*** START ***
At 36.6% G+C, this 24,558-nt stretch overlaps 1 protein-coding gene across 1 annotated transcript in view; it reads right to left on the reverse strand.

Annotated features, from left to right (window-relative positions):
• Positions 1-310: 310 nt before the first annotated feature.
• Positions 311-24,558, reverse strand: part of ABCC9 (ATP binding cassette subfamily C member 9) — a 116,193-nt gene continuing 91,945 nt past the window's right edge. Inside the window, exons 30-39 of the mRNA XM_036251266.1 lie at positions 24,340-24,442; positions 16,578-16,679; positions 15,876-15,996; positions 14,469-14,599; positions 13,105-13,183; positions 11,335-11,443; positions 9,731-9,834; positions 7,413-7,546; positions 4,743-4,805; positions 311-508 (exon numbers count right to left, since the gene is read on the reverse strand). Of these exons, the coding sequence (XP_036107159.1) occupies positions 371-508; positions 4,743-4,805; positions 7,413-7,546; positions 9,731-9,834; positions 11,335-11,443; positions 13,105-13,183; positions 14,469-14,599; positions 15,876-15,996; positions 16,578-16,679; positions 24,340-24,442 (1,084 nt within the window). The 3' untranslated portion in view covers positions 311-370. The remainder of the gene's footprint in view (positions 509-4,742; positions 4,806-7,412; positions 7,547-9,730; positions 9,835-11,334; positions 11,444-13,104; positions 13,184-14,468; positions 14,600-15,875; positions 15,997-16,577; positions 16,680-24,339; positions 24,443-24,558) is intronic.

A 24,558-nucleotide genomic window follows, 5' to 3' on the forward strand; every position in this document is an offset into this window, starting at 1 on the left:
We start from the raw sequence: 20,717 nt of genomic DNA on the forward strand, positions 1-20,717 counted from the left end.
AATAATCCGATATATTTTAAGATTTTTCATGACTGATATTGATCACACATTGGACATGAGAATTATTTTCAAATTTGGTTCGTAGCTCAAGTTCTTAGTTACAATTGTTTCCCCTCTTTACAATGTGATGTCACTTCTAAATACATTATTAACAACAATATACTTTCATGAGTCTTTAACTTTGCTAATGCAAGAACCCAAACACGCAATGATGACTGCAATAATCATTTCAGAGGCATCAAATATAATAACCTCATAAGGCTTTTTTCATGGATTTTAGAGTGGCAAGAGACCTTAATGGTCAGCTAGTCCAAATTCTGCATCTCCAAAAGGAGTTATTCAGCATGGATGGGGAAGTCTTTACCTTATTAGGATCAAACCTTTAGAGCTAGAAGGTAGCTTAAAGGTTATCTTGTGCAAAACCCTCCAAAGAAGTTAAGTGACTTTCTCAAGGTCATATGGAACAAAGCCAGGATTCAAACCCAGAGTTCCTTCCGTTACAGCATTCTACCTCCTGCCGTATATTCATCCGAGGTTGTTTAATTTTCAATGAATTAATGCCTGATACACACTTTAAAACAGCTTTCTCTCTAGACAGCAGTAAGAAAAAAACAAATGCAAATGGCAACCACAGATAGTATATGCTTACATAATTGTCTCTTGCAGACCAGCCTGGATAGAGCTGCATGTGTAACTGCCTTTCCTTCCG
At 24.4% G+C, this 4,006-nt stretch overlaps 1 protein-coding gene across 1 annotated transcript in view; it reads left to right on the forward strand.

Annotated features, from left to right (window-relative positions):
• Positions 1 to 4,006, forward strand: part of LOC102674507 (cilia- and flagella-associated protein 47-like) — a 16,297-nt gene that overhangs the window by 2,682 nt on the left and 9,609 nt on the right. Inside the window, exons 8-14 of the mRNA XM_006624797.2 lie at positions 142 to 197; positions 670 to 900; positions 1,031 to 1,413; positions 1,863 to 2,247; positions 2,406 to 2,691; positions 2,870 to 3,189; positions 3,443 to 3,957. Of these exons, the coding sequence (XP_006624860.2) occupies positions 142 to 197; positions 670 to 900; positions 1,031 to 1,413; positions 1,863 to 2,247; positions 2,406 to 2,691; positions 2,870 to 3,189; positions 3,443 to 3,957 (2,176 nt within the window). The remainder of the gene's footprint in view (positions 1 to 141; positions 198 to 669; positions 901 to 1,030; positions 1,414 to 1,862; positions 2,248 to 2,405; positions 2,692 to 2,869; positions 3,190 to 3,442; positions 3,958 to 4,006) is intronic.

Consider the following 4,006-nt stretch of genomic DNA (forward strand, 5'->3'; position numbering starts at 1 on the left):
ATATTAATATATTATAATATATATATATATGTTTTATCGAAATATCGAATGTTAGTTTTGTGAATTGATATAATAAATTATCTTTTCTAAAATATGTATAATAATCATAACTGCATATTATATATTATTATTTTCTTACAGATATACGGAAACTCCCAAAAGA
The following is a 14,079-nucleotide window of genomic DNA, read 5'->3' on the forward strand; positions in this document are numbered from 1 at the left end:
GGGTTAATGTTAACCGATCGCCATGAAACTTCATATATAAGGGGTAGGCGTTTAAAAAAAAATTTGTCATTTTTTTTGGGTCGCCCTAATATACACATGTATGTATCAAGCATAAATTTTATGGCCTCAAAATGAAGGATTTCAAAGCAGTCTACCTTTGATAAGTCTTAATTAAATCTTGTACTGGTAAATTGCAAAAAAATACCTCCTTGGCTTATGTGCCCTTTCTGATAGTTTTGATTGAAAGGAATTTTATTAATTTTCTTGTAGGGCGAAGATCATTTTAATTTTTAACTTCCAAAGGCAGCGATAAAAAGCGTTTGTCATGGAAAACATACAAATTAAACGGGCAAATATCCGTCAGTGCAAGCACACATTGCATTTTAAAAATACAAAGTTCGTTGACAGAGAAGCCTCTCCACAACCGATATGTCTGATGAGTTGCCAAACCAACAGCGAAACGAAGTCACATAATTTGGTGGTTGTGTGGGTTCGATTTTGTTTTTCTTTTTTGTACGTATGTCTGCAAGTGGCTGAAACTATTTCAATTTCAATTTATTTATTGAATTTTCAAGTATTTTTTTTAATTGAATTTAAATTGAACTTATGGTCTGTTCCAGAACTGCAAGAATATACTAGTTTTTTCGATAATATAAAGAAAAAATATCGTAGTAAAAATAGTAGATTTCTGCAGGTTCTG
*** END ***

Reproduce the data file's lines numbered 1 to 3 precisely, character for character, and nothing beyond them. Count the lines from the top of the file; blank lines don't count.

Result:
At 36.6% G+C, this 24,558-nt stretch overlaps 1 protein-coding gene across 1 annotated transcript in view; it reads right to left on the reverse strand.

Annotated features, from left to right (window-relative positions):
• Positions 1-310: 310 nt before the first annotated feature.